A Movement Grows in Brooklyn at Green Sports Alliance Summit

Leading lights of the growing Green Sports Movement spoke to 600 attendees (600!) at Day 2 of the 3rd annual Green Sports Alliance Summit in Brooklyn.

 

 

Lisa MacCallum, Nike’s VP, Access To Sport, delivered a passionate Keynote address focused on the “Inactivity Crisis” plaguing the world’s youth.  “Today’s kids are the least active generation in history”, said MacCallum, “and physical inactivity has become the new normal.”  Physical inactivity costs in the US are estimated at $147 billion annually, more than twice the US education budget.  While MacCallum positioned the Inactivity Crisis as a sustainability issue in the broader, “healthy lifestyle, healthy planet” sense of the word, I’m not sure I would’ve made her talk the Keynote because it was slightly off topic for a Green Sports Summit.  Still, I’m glad I got to hear her speak and applaud Nike for their efforts to get kids under 10 MOVING!

Christina Weiss Lurie

Christina Weiss Lurie, Co-Owner, Philadelphia Eagles

 

Three C-Level sports team executives highlighted the best panel of the day, “Investing In The Future:  Supporting Sustainability From Top To Bottom”.  Rita Benson LeBlanc, Owner & Vice Chairman of the Board of the New Orleans Saints and Pelicans (formerly Hornets) spoke movingly about the Saints commitment to sustainability in the wake of Hurricane Katrina.  Christina Weiss Lurie, Co-Owner of the Philadelphia Eagles, demonstrated why the Eagles and their “Go Green” campaign are are showing the NFL the way, sustainability-wise:  All of the Eagles energy is off-grid (100% solar/wind!) and 99% of their waste is diverted from landfill.  I told Weiss Lurie that the Eagles have officially become my 2nd favorite team, after the Jets.  Weiss Lurie:  “Hey, they both wear green!”.  Bob Nutting, Chairman of the Board of the Pittsburgh Pirates, said many fans expressed concern that the Pirates were focusing on being green at the expense of the product on the field.  Despite the Pirates finishing below .500 every year for two decades, Nutting and the rest of the management team decided they would walk (continue greening) and chew gum (build a winner) at the same time.  Looks like they’re on the right track–as of this writing, the Pirates are 76-54, 1/2 game out of first in the National League’s Central Division and the “Let’s Go Bucs, Let’s Go Green” campaign has taken strong root in the community.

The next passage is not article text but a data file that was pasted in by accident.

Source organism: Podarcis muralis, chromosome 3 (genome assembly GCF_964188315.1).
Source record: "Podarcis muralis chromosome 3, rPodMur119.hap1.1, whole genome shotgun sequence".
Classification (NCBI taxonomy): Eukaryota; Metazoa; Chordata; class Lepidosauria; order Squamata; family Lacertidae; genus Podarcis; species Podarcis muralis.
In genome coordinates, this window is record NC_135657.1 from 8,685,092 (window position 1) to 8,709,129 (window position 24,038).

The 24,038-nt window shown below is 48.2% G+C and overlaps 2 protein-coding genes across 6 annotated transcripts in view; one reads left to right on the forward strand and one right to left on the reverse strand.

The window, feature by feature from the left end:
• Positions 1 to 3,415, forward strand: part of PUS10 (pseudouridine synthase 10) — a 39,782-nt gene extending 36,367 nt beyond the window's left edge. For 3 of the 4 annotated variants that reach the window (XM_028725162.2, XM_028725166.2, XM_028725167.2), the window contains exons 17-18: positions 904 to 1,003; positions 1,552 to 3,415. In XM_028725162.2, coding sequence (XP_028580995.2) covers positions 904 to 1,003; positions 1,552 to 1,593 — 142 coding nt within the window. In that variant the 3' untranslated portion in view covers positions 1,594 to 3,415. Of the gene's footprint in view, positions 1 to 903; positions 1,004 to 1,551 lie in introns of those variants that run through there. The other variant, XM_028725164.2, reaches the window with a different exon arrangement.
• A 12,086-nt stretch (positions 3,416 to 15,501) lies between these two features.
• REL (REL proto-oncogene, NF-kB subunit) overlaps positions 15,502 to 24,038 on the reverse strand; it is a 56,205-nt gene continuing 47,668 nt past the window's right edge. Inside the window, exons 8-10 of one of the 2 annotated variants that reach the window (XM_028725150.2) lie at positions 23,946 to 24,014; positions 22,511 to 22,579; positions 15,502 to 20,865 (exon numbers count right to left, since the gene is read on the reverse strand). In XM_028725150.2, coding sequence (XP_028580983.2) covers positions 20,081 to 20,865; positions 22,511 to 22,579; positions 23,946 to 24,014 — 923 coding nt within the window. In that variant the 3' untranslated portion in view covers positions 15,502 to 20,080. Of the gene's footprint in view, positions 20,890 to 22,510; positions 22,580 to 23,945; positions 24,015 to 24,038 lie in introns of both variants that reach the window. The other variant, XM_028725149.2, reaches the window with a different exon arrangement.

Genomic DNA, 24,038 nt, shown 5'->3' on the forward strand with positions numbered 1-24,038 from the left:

While the Summit is, understandably, centered mainly on sustainability from a facilities management (i.e. stadiums/arenas) point of view, I was particularly interested to see the “Sustainability + Sports Sponsorship” panel as I believe fan engagement and corporate sponsorship to be the next and most impactful frontiers in the Green Sports Movement.  Why?  Scale.  Billions follow sports worldwide.  Sponsorship is a $50 billion annual business worldwide, with $20 billion of that coming from the US and 70% of that coming from sports!

The panelists included a representative of a club (Portland Trailblazers), a national sponsor (GM), regional sponsor (National Grid), and a sponsorship agency (GMR).  The general consensus is that green-themed sponsorships are growing but more slowly than perhaps hoped.  I asked how much of that slowness is due to fear of offending climate deniers/Red State America.  The rather tepid response–no apparent willingness to take on the deniers–showed that the fear is, sadly, still there.  But, the panel gets that fans under 35 grew up with recycling and understand green.  Thus, green-themed sponsorships targeted to younger audiences should flourish.

Dr. Allen Hershkowitz, Co-Founder of the Green Sports Alliance and Senior Scientist at NRDC, moderated “4 Ways Sports Teams + Venues Can Tackle Environmental Issues”.  Jim Puckett, Founder of the Basel Action Network, an NGO  working to combat the export of toxic waste from industrialized societies to developing countries, detailed their e-Stewards program.   Recyclers can become e-Steward certified after proving that they follow all national and international laws concerning electronic waste and its proper disposal, which includes bans on exporting, land dumping, incineration, and use of prison labor.  Puckett encouraged teams to be vocal e-Stewards adopters as “education about e-waste is the key.”  Todd Reeve, CEO of the Bonneville Environmental Foundation, reported on their innovative Gallons For Goals partnership with the NHL in which the league restores 1,000 gallons of water to de-watered ecosystems for every goal scored in a season.